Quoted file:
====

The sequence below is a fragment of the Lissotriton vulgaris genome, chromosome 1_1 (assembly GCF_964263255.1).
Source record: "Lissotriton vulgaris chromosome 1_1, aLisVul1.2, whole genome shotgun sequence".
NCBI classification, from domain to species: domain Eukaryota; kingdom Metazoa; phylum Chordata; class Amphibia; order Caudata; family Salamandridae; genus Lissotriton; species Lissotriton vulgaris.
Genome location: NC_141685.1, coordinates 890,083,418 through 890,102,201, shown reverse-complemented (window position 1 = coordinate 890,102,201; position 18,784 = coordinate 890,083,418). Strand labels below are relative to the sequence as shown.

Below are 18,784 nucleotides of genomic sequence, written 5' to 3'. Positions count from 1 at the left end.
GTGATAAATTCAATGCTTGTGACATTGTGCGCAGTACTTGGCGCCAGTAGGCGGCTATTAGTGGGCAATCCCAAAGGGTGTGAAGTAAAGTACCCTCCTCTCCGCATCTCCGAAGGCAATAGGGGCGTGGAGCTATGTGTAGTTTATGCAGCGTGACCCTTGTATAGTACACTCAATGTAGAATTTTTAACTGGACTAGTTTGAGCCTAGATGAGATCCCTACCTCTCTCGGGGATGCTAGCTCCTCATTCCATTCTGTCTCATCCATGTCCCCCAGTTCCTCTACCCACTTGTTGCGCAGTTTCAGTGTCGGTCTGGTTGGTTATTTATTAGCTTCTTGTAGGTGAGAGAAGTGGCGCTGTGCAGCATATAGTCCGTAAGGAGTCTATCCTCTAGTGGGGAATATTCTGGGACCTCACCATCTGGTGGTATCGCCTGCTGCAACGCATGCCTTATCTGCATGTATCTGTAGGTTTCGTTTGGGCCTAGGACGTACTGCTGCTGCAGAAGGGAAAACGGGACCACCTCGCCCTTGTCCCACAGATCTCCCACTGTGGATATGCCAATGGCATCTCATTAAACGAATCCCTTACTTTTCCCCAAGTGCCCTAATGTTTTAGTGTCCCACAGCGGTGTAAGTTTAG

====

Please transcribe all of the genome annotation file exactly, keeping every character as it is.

The sequence below is a fragment of the Lissotriton vulgaris genome, chromosome 1_1 (assembly GCF_964263255.1).
Source record: "Lissotriton vulgaris chromosome 1_1, aLisVul1.2, whole genome shotgun sequence".
NCBI classification, from domain to species: domain Eukaryota; kingdom Metazoa; phylum Chordata; class Amphibia; order Caudata; family Salamandridae; genus Lissotriton; species Lissotriton vulgaris.
Genome location: NC_141685.1, coordinates 890,083,418 through 890,102,201, shown reverse-complemented (window position 1 = coordinate 890,102,201; position 18,784 = coordinate 890,083,418). Strand labels below are relative to the sequence as shown.

Below are 18,784 nucleotides of genomic sequence, written 5' to 3'. Positions count from 1 at the left end.
GTGATAAATTCAATGCTTGTGACATTGTGCGCAGTACTTGGCGCCAGTAGGCGGCTATTAGTGGGCAATCCCAAAGGGTGTGAAGTAAAGTACCCTCCTCTCCGCATCTCCGAAGGCAATAGGGGCGTGGAGCTATGTGTAGTTTATGCAGCGTGACCCTTGTATAGTACACTCAATGTAGAATTTTTAACTGGACTAGTTTGAGCCTAGATGAGATCCCTACCTCTCTCGGGGATGCTAGCTCCTCATTCCATTCTGTCTCATCCATGTCCCCCAGTTCCTCTACCCACTTGTTGCGCAGTTTCAGTGTCGGTCTGGTTGGTTATTTATTAGCTTCTTGTAGGTGAGAGAAGTGGCGCTGTGCAGCATATAGTCCGTAAGGAGTCTATCCTCTAGTGGGGAATATTCTGGGACCTCACCATCTGGTGGTATCGCCTGCTGCAACGCATGCCTTATCTGCATGTATCTGTAGGTTTCGTTTGGGCCTAGGACGTACTGCTGCTGCAGAAGGGAAAACGGGACCACCTCGCCCTTGTCCCACAGATCTCCCACTGTGGATATGCCAATGGCATCTCATTAAACGAATCCCTTACTTTTCCCCAAGTGCCCTAATGTTTTAGTGTCCCACAGCGGTGTAAGTTTAG